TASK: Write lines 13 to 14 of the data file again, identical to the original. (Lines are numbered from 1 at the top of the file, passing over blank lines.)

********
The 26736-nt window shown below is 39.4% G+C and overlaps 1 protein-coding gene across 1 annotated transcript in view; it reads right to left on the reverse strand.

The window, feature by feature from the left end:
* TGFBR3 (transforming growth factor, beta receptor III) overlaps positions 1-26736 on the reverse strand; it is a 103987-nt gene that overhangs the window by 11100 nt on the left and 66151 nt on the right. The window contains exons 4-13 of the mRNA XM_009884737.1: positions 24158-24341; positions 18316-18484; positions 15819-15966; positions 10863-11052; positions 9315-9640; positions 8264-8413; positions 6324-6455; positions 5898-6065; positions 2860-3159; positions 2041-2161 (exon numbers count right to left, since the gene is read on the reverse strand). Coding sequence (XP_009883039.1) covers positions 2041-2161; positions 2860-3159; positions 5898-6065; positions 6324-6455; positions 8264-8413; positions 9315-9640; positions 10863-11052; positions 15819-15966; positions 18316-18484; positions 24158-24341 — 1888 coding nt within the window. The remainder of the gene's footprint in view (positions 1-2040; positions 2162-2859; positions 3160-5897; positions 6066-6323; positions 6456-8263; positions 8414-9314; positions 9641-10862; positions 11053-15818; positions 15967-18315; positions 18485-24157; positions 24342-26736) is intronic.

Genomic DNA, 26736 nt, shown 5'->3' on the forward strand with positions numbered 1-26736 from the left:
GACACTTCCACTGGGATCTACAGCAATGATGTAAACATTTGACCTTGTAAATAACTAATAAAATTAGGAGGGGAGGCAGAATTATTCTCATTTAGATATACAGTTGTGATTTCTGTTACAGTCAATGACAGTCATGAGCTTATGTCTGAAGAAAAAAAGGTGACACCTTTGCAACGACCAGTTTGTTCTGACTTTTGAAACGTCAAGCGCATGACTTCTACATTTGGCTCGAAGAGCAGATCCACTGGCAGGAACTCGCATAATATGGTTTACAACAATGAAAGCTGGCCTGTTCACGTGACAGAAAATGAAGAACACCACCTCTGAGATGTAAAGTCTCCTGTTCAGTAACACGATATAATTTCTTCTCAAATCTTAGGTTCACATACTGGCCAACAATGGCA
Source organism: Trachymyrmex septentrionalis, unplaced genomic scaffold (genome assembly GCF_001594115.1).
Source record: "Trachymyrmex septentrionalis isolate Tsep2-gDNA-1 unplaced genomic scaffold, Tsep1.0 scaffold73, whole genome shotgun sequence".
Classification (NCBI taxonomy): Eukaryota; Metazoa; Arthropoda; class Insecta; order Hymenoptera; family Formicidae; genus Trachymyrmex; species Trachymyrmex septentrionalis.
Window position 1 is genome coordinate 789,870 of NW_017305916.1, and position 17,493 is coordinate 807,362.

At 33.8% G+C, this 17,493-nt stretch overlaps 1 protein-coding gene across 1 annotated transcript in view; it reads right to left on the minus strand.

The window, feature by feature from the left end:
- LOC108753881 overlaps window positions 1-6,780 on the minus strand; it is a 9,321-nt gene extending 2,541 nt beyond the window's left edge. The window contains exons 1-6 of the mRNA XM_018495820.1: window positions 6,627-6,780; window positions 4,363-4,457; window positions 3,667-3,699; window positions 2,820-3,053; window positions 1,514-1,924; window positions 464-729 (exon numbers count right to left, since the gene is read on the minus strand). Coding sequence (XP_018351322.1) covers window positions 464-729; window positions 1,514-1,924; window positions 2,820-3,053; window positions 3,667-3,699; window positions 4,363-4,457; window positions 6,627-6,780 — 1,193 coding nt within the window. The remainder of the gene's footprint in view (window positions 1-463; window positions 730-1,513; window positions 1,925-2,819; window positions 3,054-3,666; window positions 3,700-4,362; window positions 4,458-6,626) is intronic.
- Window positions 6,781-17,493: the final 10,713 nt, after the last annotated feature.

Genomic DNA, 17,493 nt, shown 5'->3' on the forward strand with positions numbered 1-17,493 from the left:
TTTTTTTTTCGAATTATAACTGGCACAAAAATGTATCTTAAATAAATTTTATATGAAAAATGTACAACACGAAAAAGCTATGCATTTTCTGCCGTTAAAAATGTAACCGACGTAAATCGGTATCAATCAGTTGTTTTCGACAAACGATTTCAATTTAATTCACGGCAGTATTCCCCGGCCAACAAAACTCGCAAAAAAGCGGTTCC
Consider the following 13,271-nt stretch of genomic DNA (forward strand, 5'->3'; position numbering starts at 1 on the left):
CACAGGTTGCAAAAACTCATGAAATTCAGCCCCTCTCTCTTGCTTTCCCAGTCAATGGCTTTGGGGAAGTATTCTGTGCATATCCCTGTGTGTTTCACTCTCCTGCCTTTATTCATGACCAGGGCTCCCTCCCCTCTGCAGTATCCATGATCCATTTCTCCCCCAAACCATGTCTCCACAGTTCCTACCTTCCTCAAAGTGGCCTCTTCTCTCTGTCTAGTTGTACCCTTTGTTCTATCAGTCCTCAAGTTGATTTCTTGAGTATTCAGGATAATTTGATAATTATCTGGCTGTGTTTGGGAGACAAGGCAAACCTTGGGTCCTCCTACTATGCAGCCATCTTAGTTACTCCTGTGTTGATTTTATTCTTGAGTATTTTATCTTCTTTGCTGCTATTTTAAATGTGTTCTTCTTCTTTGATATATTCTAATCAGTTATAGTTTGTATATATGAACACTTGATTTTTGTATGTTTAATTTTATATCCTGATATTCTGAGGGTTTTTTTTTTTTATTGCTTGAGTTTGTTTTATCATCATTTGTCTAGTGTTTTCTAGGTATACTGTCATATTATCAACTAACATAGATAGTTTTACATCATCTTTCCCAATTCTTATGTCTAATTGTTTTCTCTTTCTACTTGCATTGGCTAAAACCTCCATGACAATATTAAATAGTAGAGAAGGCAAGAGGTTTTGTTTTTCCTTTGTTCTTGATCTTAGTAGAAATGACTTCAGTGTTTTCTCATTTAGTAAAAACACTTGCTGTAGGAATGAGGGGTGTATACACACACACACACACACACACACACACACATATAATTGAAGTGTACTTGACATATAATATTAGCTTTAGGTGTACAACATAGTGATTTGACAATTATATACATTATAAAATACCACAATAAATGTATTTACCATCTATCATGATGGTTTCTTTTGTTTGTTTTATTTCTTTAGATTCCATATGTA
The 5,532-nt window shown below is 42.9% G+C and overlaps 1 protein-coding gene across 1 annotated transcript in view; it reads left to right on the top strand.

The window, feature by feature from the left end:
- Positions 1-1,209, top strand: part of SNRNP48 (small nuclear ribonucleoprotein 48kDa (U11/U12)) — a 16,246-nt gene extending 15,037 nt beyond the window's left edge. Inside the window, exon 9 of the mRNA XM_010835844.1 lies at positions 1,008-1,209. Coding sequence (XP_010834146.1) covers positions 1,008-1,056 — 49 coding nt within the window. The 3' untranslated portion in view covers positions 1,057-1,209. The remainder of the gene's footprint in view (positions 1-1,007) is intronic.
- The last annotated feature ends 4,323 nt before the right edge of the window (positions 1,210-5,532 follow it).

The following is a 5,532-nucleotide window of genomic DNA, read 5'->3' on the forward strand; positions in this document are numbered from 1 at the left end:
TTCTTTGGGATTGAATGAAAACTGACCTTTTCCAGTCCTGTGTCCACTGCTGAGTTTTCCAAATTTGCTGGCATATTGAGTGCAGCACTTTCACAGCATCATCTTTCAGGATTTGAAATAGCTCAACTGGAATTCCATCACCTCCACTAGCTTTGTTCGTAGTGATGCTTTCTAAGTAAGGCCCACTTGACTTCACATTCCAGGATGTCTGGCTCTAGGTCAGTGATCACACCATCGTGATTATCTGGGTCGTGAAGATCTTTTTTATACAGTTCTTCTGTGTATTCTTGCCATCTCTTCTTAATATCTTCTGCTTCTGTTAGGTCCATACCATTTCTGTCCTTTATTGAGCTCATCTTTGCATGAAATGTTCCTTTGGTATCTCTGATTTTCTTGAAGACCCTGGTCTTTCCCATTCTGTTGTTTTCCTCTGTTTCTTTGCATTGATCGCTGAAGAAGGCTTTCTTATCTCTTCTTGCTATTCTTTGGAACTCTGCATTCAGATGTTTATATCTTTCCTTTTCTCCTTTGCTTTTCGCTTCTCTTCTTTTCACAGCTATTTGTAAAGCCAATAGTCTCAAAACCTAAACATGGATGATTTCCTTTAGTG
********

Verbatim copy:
- Window positions 6,781-17,493: the final 10,713 nt, after the last annotated feature.

Genomic DNA, 17,493 nt, shown 5'->3' on the forward strand with positions numbered 1-17,493 from the left: